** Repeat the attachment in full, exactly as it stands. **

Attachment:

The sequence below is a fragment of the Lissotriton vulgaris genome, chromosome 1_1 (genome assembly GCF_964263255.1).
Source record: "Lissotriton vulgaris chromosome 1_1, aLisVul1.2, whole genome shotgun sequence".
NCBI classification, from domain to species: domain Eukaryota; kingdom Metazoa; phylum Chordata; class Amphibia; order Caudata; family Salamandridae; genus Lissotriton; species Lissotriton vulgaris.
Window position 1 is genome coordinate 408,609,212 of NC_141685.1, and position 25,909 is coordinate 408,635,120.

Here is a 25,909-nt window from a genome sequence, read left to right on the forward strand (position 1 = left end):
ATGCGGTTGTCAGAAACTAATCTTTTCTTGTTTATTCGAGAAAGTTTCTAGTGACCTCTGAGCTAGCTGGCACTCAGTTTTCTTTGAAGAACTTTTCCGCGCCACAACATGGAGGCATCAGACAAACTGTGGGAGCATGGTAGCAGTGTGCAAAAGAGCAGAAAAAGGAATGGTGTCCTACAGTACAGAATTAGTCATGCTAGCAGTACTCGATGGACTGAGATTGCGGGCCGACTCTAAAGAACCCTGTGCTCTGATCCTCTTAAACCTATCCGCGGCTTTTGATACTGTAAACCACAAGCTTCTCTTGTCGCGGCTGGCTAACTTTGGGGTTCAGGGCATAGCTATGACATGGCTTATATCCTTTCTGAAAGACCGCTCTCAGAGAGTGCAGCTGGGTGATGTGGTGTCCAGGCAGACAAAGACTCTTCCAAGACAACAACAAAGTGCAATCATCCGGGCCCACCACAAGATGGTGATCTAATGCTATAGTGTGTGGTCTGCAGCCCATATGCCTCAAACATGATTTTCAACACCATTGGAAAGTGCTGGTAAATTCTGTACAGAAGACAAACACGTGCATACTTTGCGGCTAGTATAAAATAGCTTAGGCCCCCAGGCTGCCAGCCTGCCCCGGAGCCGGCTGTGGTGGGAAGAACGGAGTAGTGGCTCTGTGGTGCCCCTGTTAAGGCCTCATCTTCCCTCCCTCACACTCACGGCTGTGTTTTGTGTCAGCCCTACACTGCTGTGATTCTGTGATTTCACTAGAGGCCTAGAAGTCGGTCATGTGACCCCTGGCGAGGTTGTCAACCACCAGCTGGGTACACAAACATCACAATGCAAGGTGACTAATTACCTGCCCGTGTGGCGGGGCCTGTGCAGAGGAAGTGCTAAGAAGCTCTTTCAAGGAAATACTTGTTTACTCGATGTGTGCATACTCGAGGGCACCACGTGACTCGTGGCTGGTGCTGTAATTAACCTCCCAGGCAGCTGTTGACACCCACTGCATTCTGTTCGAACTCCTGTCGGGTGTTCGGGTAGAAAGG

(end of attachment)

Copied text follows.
The sequence below is a fragment of the Lissotriton vulgaris genome, chromosome 1_1 (genome assembly GCF_964263255.1).
Source record: "Lissotriton vulgaris chromosome 1_1, aLisVul1.2, whole genome shotgun sequence".
NCBI classification, from domain to species: domain Eukaryota; kingdom Metazoa; phylum Chordata; class Amphibia; order Caudata; family Salamandridae; genus Lissotriton; species Lissotriton vulgaris.
Window position 1 is genome coordinate 408,609,212 of NC_141685.1, and position 25,909 is coordinate 408,635,120.

Here is a 25,909-nt window from a genome sequence, read left to right on the forward strand (position 1 = left end):
ATGCGGTTGTCAGAAACTAATCTTTTCTTGTTTATTCGAGAAAGTTTCTAGTGACCTCTGAGCTAGCTGGCACTCAGTTTTCTTTGAAGAACTTTTCCGCGCCACAACATGGAGGCATCAGACAAACTGTGGGAGCATGGTAGCAGTGTGCAAAAGAGCAGAAAAAGGAATGGTGTCCTACAGTACAGAATTAGTCATGCTAGCAGTACTCGATGGACTGAGATTGCGGGCCGACTCTAAAGAACCCTGTGCTCTGATCCTCTTAAACCTATCCGCGGCTTTTGATACTGTAAACCACAAGCTTCTCTTGTCGCGGCTGGCTAACTTTGGGGTTCAGGGCATAGCTATGACATGGCTTATATCCTTTCTGAAAGACCGCTCTCAGAGAGTGCAGCTGGGTGATGTGGTGTCCAGGCAGACAAAGACTCTTCCAAGACAACAACAAAGTGCAATCATCCGGGCCCACCACAAGATGGTGATCTAATGCTATAGTGTGTGGTCTGCAGCCCATATGCCTCAAACATGATTTTCAACACCATTGGAAAGTGCTGGTAAATTCTGTACAGAAGACAAACACGTGCATACTTTGCGGCTAGTATAAAATAGCTTAGGCCCCCAGGCTGCCAGCCTGCCCCGGAGCCGGCTGTGGTGGGAAGAACGGAGTAGTGGCTCTGTGGTGCCCCTGTTAAGGCCTCATCTTCCCTCCCTCACACTCACGGCTGTGTTTTGTGTCAGCCCTACACTGCTGTGATTCTGTGATTTCACTAGAGGCCTAGAAGTCGGTCATGTGACCCCTGGCGAGGTTGTCAACCACCAGCTGGGTACACAAACATCACAATGCAAGGTGACTAATTACCTGCCCGTGTGGCGGGGCCTGTGCAGAGGAAGTGCTAAGAAGCTCTTTCAAGGAAATACTTGTTTACTCGATGTGTGCATACTCGAGGGCACCACGTGACTCGTGGCTGGTGCTGTAATTAACCTCCCAGGCAGCTGTTGACACCCACTGCATTCTGTTCGAACTCCTGTCGGGTGTTCGGGTAGAAAGG